- Attorney General Eric Holder says plan could reduce federal prison population by thousands
- Holder says penalties would still be tough for violent criminals
Attorney General Eric Holder is endorsing a plan to reduce sentences for certain drug offenses, which he says could reduce the federal prison population by more than 6,500 inmates in five years.
Making a rare appearance Thursday before the U.S. Sentencing Commission, Holder plans to endorse the commission's proposed change.
According to prepared remarks provided by the Justice Department, the change would "make the federal criminal justice system both more effective and more efficient when battling crime and the conditions and behaviors that breed it."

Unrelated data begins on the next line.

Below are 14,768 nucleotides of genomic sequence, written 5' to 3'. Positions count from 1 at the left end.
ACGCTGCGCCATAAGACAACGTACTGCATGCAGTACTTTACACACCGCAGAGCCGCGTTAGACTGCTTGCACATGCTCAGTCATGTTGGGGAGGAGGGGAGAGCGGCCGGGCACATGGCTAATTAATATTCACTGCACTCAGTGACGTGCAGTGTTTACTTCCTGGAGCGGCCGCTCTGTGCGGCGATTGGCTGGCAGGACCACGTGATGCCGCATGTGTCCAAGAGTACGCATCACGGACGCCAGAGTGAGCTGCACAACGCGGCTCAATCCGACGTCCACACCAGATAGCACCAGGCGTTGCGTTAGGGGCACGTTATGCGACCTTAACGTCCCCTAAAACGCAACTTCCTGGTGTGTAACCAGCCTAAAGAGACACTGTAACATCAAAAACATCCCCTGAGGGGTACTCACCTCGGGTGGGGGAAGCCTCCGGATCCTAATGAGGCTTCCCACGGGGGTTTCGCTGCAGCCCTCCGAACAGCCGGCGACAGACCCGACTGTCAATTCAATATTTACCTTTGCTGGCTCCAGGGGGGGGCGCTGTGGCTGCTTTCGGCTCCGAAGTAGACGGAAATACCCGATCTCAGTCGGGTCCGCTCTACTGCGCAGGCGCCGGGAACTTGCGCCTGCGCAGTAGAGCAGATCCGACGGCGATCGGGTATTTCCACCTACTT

Holder says penalties would still be tough for violent criminals while finding ways to reduce the costs of the federal prison system.
The move, which the sentencing commission might vote on in April, aligns with Holder's "Smart on Crime" initiative.
Joining with conservative lawmakers and governors, Holder has pushed for reduced reliance on prison for certain nonviolent drug offenders.
The federal prison system holds 216,000 prisoners. With only 5% of the world's population, Holder notes, the Unites States has nearly 25% of the world's prisoners.
"This overreliance on incarceration is not just financially unsustainable -- it comes with human and moral costs that are impossible to calculate," Holder says in prepared remarks.